• Illustration by Sebastien Thibault
Illustration by Sebastien Thibault

If your mantra is “out with the old and in with the new,” then it’s time you learned the psychology behind RECONSUMERISM. And if you’re the exact opposite — congratulations, you no longer have to live in shame.

As a kid, watching M*A*S*H reruns on TV was a regular after-school pastime of mine. Today, almost every time my son comes to visit, a marathon of the animated comedy Family Guy is a sure bet, courtesy of the endless number of saved episodes on our DVR. And a bunch of my high school friends and I have camped every Easter at a certain Texas Hill Country spot for more than three decades.

Why do consumers watch shows, read books, listen to songs and vacation at the same place over and over? Because we are “reconsumers,” according to new research on the phenomenon. And if you think mere nostalgia motivates ­reconsuming, think again. It’s actually a complex process that involves returning to reliable sources of fun, looking for new nuances and even measuring our own personal growth since the last time we watched, read, listened to or visited said show, book, song or place.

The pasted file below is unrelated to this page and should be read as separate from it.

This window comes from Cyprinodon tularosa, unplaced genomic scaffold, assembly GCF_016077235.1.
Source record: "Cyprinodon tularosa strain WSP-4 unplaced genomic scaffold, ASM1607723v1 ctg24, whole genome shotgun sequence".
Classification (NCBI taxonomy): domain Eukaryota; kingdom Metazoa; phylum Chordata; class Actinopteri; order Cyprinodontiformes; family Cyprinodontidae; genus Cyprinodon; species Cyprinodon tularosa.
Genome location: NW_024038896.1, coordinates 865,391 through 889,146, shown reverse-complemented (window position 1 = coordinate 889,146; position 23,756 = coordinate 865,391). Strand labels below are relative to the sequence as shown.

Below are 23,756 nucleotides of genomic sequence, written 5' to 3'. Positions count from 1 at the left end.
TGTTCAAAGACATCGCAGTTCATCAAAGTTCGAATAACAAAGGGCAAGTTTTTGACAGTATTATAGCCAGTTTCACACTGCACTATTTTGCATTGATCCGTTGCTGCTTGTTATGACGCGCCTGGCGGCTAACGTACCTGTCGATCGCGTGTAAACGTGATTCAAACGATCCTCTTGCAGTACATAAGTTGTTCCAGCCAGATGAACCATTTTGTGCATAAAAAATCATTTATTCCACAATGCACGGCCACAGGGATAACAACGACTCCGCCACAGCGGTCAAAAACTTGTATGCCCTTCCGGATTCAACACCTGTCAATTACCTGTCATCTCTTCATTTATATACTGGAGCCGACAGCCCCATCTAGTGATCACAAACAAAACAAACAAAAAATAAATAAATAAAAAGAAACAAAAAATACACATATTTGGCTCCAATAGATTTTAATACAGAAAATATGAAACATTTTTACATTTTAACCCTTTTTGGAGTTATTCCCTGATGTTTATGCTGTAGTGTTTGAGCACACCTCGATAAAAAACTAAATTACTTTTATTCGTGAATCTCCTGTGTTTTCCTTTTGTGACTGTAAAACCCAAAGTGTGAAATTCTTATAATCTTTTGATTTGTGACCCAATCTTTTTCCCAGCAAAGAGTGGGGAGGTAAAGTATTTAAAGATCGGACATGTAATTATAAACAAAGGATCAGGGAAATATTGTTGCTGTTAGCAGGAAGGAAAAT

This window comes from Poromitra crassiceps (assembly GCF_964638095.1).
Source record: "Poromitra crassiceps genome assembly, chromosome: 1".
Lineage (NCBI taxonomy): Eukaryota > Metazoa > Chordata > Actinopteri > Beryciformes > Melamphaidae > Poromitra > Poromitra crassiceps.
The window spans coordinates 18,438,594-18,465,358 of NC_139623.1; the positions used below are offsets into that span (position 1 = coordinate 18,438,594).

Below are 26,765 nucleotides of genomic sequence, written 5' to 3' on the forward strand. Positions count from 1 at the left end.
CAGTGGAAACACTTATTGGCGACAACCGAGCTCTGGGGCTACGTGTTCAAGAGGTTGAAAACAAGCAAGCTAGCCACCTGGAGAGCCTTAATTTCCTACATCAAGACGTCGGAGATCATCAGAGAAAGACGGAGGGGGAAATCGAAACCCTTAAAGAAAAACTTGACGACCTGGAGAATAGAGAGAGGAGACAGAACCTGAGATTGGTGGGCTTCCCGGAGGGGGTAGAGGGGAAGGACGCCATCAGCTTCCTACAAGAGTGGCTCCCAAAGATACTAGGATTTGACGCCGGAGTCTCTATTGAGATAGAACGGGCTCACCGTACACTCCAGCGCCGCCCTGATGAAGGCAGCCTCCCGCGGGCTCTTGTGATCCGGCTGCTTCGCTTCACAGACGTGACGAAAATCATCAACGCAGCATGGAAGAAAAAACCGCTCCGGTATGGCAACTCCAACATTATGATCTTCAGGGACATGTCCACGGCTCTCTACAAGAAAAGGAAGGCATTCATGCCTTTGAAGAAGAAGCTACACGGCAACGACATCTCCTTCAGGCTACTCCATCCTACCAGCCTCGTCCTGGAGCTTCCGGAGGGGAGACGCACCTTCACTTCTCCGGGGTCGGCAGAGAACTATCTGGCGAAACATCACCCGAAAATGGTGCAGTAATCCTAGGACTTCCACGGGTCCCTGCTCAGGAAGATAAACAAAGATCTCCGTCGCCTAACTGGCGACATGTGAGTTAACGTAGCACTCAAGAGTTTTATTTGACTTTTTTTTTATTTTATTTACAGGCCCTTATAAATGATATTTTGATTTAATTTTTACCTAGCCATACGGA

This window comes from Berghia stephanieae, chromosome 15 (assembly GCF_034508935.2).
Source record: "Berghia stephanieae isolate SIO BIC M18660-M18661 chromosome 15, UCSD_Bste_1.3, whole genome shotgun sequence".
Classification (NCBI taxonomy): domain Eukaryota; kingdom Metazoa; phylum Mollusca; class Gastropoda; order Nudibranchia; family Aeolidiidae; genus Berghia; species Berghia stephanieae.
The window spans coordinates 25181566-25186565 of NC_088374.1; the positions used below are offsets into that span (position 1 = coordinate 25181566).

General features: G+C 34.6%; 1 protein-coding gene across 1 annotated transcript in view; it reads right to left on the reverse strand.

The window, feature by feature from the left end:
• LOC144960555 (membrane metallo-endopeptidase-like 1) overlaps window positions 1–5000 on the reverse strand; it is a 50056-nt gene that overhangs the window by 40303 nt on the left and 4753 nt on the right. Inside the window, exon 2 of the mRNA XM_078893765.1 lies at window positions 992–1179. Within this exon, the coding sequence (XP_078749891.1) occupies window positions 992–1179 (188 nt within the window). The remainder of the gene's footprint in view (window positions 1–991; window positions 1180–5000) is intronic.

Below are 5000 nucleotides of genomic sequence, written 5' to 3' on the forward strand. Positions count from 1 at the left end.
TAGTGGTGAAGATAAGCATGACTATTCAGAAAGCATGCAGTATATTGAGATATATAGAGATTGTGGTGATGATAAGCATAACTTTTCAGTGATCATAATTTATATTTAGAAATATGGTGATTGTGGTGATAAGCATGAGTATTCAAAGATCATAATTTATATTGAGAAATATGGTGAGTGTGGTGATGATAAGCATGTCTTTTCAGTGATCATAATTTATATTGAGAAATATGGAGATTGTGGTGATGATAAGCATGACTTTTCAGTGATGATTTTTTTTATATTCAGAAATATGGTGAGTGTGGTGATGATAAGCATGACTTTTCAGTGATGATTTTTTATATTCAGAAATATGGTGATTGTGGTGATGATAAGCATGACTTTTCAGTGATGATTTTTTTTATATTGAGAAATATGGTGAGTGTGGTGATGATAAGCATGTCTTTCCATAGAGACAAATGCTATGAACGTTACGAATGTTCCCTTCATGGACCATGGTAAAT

The first thing to know about reconsuming: You’re not alone. Cristel Russell, a marketing professor at American University in Washington, D.C., began researching reconsumption by interviewing people in New Zealand and has ­continued her research in France and the U.S. She’s found that while many people reconsume, they aren’t aware others do too. “Often one of the first things they say is, ‘I must be one of the only ones doing this,’ ” Russell explains. “But this is something that a lot of us engage in.”

And we engage in it for some surprisingly good reasons. People don’t ­reconsume out of mere laziness, lack of imagination or fear of new experiences. Rather, reconsumption is, among other things, a way to re-experience ourselves — and a means of comparing the ways we’ve changed since the last time we had the same experience. “That was a recurrent theme in all the interviews,” Russell says. “They enjoyed rediscovering the details, but most of all they enjoyed assessing themselves.”